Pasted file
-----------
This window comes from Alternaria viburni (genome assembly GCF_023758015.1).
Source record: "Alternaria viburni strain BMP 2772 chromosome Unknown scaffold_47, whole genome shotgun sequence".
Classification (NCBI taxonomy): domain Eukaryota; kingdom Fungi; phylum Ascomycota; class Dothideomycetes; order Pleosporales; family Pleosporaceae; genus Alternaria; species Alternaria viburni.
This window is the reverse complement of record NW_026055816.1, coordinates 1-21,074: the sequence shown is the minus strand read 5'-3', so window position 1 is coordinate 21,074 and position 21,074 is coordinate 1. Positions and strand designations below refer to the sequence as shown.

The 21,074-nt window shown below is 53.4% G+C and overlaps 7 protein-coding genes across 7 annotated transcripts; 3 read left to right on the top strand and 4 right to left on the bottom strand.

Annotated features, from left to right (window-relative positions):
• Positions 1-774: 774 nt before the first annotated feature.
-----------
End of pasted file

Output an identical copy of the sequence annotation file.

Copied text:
This window comes from Alternaria viburni (genome assembly GCF_023758015.1).
Source record: "Alternaria viburni strain BMP 2772 chromosome Unknown scaffold_47, whole genome shotgun sequence".
Classification (NCBI taxonomy): domain Eukaryota; kingdom Fungi; phylum Ascomycota; class Dothideomycetes; order Pleosporales; family Pleosporaceae; genus Alternaria; species Alternaria viburni.
This window is the reverse complement of record NW_026055816.1, coordinates 1-21,074: the sequence shown is the minus strand read 5'-3', so window position 1 is coordinate 21,074 and position 21,074 is coordinate 1. Positions and strand designations below refer to the sequence as shown.

The 21,074-nt window shown below is 53.4% G+C and overlaps 7 protein-coding genes across 7 annotated transcripts; 3 read left to right on the top strand and 4 right to left on the bottom strand.

Annotated features, from left to right (window-relative positions):
• Positions 1-774: 774 nt before the first annotated feature.